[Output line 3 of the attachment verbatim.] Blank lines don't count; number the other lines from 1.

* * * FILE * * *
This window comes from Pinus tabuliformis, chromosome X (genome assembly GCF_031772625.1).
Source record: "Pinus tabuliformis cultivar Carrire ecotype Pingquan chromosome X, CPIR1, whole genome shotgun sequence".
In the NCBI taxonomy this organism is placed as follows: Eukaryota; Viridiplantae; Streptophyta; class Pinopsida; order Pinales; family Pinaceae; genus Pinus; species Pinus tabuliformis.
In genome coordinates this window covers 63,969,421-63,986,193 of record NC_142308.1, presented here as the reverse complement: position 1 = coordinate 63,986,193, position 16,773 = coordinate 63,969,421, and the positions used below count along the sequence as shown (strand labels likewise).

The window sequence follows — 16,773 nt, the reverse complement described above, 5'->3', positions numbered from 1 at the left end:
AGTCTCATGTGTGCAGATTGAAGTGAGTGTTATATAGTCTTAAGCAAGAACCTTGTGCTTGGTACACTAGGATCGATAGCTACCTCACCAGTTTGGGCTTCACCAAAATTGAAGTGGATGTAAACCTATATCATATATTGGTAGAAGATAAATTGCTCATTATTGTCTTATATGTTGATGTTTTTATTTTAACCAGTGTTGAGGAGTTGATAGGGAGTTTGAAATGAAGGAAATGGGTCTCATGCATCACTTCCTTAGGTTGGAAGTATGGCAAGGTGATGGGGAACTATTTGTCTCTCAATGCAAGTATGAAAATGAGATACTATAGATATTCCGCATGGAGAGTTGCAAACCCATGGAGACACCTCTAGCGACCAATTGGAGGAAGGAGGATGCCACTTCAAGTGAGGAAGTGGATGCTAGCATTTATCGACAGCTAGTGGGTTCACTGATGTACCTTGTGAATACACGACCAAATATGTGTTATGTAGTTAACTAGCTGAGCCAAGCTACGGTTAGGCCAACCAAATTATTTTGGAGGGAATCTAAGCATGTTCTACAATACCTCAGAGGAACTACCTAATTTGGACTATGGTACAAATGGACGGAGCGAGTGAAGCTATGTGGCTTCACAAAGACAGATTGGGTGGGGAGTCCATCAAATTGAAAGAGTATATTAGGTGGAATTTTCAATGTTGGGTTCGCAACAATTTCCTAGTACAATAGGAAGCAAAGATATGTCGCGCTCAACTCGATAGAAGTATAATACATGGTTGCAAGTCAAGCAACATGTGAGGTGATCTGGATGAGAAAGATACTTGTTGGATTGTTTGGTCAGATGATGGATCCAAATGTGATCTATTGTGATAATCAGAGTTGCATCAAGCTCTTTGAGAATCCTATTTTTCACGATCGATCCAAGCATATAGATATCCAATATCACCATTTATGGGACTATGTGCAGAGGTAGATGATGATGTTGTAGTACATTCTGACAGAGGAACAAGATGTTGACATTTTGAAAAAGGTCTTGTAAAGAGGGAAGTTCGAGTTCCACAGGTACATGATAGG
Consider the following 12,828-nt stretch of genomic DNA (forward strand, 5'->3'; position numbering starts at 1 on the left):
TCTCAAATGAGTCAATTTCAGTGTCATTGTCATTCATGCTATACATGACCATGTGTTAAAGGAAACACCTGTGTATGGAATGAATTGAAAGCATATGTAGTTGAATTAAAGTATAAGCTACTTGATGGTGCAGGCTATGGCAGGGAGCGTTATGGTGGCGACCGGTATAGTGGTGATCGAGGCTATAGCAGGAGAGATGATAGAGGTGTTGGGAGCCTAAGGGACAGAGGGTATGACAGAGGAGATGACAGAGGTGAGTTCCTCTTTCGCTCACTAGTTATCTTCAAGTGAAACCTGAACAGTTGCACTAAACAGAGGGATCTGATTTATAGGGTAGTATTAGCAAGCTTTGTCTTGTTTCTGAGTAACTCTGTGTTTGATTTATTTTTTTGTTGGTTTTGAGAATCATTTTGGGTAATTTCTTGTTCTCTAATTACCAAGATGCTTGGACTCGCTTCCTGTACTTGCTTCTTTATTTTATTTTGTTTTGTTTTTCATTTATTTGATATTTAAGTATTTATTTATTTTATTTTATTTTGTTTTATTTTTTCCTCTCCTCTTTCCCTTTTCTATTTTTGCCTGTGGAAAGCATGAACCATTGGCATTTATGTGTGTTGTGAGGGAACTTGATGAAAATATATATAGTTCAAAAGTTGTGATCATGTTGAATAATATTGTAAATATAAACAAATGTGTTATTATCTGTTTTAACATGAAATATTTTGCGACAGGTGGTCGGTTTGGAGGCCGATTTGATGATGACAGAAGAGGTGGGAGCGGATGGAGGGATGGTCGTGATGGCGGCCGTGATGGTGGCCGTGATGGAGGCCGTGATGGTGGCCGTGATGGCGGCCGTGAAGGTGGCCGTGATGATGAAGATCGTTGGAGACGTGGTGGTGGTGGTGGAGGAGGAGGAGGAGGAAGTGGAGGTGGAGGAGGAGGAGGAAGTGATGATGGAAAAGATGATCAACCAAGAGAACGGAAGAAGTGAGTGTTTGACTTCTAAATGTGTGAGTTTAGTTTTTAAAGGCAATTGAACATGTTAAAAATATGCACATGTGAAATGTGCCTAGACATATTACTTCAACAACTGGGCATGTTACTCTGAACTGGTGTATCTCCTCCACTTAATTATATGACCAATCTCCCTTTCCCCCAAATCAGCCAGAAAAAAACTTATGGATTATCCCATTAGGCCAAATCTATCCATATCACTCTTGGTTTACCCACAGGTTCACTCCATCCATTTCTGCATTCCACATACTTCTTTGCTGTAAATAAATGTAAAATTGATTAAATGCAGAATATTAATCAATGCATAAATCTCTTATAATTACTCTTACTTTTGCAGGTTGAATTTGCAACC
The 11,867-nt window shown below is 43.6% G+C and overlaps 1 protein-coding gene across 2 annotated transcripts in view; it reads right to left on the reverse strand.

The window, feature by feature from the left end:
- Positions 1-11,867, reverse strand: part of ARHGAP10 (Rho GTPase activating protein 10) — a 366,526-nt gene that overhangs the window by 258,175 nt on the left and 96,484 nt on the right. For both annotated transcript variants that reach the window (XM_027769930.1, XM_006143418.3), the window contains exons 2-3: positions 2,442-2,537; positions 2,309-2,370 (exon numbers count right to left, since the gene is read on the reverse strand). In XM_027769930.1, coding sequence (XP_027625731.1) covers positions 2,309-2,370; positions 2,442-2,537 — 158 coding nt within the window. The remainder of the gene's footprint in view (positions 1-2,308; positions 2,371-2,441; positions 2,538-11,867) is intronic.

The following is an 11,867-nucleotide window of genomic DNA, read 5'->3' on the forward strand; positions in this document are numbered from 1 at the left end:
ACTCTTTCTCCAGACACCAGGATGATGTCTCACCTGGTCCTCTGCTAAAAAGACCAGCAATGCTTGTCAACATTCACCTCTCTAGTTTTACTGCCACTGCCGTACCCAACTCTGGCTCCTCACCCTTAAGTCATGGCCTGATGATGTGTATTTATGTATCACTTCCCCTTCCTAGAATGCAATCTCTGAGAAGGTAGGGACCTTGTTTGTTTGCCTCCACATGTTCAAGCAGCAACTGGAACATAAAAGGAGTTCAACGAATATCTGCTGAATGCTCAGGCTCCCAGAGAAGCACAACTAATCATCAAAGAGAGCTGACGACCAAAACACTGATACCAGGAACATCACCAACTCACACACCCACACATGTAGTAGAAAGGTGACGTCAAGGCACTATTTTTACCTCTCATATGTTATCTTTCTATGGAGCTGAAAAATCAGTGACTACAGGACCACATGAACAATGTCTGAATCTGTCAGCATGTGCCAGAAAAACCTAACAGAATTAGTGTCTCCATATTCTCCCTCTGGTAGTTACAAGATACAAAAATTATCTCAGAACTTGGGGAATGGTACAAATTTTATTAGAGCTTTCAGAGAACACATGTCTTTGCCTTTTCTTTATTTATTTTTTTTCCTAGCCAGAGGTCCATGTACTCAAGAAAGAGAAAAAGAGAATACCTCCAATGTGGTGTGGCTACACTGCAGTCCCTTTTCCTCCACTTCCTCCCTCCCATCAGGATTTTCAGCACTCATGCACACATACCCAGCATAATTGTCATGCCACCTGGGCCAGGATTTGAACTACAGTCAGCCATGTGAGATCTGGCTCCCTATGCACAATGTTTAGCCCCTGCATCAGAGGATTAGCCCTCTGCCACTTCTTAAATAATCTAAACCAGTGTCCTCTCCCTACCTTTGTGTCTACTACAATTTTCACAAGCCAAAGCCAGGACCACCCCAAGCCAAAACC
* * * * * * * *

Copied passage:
In the NCBI taxonomy this organism is placed as follows: Eukaryota; Viridiplantae; Streptophyta; class Pinopsida; order Pinales; family Pinaceae; genus Pinus; species Pinus tabuliformis.